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Dale Sveum’s stock has exploded, but so has the Cubs’

Chicago Cubs General Manager Jed Hoyer watches new manager Dale Sveum put Cubs jersey with help from Cubs President Theo

Chicago Cubs General Manager Jed Hoyer watches new manager Dale Sveum put on a Cubs jersey with help from Cubs President Theo Epstein at Wrigley Field. Friday, November 18, 2011. | Brian Jackson~ Sun-Times

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Updated: December 19, 2011 8:27AM

Let’s get a couple things straight.

First, it’s Sveum, as in “Swaim,’’ the way anybody would pronounce it. That is, no “v’’, “e,’’ or “u,’’ just an “a’’ and an “i.’’

Like Favre.

Second, we have entered the era wherein the Cubs get ­everything they want.

Their new manager, Dale Sveum, the former batting coach for the Milwaukee Brewers, was coveted by the Boston Red Sox up until the moment he signed with the Cubs on Thursday. And as we know, the Red Sox rule the universe.

So the Cubs, who are full of defectors from that haughty, self-absorbed death star (Sveum himself is a former third-base coach for Boston), have become a virtual baseball destination.

Is that possible?

Theo Epstein and Jed Hoyer and the entire boy choir from Boston, by way of Sabermetrics, Yale, “Casablanca,’’ and God knows what else, seem to have brought good fortune with them, like the popular boy in class who takes a lousy locker in the basement and then all the kids want to be in the basement near him.

To be fair, this popularity thing must be credited to new Cubs chairman Tom Ricketts, who has aligned himself with the best and brightest the way a lamprey aligns itself with a school of lake trout.

Paid his dues

That is, these are the best and brightest, aren’t they?

Dale Sveum.

Did you hear anybody hollering his unpronounceable name until the Brewers exited the 2011 playoffs shortly after getting on the cover of Sports Illustrated?

All of sudden, the 47-year-old became the flavor of the day — the man to survive the Cubs endless managerial interviewing process that included Terry Francona, Sandy Alomar, Mike Maddux and others — and he is supposedly the straw to stir the Cubs’ 103-year drink of doom. Maddux, a highly paid pitching coach, backed out of the race earlier, so maybe you could say Sveum is second choice.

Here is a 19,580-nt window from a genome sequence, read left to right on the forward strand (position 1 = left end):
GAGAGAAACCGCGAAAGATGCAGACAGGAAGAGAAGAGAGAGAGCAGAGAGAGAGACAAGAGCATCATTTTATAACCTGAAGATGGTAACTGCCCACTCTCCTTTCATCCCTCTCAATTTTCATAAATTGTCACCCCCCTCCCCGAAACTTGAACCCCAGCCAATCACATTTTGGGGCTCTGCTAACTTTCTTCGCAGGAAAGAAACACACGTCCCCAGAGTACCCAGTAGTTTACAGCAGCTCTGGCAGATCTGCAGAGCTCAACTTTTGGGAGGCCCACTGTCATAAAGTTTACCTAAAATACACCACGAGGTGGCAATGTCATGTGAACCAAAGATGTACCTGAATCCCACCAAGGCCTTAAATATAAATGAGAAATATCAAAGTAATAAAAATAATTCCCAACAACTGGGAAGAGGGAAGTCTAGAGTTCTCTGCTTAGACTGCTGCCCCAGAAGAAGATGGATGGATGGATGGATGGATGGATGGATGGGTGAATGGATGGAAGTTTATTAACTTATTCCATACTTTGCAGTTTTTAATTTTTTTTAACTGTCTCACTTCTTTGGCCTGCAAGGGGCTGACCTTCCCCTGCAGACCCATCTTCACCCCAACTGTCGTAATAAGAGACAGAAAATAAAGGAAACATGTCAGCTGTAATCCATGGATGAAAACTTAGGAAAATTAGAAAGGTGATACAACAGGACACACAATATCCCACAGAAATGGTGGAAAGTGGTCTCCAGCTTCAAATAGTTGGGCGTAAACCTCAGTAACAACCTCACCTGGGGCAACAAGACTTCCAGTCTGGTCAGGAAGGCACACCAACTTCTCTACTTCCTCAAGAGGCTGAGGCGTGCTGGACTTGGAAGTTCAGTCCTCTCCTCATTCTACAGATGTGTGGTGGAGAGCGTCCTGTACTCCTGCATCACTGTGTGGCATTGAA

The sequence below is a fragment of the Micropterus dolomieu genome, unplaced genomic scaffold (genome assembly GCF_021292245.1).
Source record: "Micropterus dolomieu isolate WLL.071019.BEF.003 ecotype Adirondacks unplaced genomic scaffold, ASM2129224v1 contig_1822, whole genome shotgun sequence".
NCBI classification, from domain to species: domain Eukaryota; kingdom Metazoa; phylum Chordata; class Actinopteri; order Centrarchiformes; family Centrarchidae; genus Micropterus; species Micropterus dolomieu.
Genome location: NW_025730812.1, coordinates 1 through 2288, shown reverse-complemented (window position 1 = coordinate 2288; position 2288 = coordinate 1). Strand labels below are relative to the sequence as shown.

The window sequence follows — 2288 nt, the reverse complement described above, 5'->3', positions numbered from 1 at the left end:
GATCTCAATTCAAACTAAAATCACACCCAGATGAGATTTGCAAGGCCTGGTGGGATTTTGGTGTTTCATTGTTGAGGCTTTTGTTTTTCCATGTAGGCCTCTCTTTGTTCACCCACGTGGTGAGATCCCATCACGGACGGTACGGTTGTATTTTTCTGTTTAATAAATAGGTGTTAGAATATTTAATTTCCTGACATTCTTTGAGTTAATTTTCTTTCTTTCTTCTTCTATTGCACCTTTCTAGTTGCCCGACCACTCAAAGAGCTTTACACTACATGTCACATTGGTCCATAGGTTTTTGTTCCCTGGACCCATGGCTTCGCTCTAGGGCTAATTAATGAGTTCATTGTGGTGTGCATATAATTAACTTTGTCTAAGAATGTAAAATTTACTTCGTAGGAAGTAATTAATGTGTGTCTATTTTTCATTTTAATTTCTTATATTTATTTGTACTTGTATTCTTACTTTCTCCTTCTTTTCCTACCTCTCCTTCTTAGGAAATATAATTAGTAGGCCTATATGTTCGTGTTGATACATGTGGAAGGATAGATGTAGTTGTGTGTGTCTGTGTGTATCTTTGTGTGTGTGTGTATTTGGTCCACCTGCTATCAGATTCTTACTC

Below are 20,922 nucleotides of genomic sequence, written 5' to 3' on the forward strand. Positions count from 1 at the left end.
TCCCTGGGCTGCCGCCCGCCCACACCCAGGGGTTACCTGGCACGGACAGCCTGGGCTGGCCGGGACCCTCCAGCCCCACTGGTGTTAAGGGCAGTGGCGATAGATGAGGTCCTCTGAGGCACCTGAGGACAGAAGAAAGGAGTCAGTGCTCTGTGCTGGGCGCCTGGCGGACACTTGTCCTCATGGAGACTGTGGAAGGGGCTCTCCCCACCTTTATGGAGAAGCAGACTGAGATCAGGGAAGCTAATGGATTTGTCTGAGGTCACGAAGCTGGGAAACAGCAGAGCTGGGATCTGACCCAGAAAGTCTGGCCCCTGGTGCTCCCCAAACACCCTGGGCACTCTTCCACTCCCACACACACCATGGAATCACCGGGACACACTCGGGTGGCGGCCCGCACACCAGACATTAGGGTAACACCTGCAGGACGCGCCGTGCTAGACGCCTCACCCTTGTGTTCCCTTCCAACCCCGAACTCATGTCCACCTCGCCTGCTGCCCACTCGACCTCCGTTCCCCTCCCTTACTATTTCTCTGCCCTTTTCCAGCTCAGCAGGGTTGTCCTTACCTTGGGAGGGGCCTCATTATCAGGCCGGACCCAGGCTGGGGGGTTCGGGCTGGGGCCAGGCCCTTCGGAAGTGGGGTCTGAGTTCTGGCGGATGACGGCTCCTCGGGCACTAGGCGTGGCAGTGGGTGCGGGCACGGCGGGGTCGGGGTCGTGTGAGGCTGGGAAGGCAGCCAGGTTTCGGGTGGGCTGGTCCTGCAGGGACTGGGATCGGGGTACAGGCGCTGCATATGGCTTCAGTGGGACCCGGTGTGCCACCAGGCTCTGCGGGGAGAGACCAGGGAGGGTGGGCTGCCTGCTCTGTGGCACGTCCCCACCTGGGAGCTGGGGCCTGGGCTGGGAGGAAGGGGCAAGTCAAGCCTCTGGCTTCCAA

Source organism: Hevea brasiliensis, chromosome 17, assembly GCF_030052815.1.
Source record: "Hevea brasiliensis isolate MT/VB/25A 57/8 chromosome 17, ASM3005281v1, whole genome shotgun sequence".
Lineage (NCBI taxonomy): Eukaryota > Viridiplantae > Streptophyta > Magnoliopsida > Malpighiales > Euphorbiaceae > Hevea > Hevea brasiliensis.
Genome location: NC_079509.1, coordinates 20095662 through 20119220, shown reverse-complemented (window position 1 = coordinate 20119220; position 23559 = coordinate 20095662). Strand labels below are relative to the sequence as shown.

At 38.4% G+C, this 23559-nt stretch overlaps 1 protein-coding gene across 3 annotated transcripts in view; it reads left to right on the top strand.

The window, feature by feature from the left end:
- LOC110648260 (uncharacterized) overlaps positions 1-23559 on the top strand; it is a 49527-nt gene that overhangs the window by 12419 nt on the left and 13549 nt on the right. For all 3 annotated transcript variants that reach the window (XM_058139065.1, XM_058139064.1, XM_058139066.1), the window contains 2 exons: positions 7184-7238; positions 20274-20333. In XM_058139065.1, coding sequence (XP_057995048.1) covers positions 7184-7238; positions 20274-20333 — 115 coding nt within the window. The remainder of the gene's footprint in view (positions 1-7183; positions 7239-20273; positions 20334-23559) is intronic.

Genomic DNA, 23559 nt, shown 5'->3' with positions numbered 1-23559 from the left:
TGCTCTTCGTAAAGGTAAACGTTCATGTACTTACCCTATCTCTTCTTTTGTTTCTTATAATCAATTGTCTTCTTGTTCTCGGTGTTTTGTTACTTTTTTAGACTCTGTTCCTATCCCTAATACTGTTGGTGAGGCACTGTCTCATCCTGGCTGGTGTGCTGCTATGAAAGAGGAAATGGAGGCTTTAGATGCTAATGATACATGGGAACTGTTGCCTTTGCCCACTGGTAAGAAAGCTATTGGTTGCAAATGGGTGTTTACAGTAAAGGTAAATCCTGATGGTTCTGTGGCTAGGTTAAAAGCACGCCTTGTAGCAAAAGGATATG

But it doesn’t seem that way.

Though he hasn’t been a major-league manager, Sveum has paid his dues as a big-league player, as a minor-league manager and as a big-league bench coach.

That he was an infielder — often at shortstop — is a quality thing, too. Shortstops should have their wits about them, on and off the field. This is something Sveum can impart to oft-drifting Cubs shortstop and potential superstar Starlin Castro.

Sveum is said to be a guy who can understand computer printouts and also be a friend to less-than-brilliant players who might a need a helping hand.

It’s for sure Sveum has been to the top and then seen how the big hand of fate can flick away anything you’ve done in an instant. A former high school All-America quarterback from California, Sveum was a first-round pick by the Brewers in 1982. He had a stupendous season in 1987, when he hit 25 home runs and knocked in 95 runs while almost always batting last in the order. Then in 1988 he terribly shattered his tibia in a fielding collision in a game in Pittsburgh and was never the same.

The baseball gods giveth. They taketh away.

Oh, and Sveum once led the American League in errors, too.

Princely connection

People say he’s a nice guy, not too cocky, not to humble. Given what he’s been through, that’s appropriate.

Some Cubbie dreamers have said that, golly, since he’s so close to Milwaukee’s slugging first baseman Prince Fielder, maybe Sveum can entice the rotund free agent to come to Wrigley Field in some kind of BFF deal.

You bet. If agent Scott Boras gets paid a fortune, sure.

By that logic, why shouldn’t the Cubs have interviewed Cardinals batting coach Mark McGwire for the top job? Then the Cubs could sign Albert Pujols!

So let’s not go crazy here.

After the cult of managers with big-league histories and some decent credentials — from Don Baylor (OK, at least he had managed in the bigs for six years) to Dusty Baker to Lou Piniella — the Cubs will have had two managers with no big-league credits. And odd last names.

What, you knew how to pronounce Quade before being told it was “Kwod-dee?’’

Sveum has a three-year deal, with an option.

He’s looking at a Cubs back story so frightening that it could make his busted leg tale seem like a fairy story.

Cubs manager No. 52, come on down! You’re the hottest thing around.

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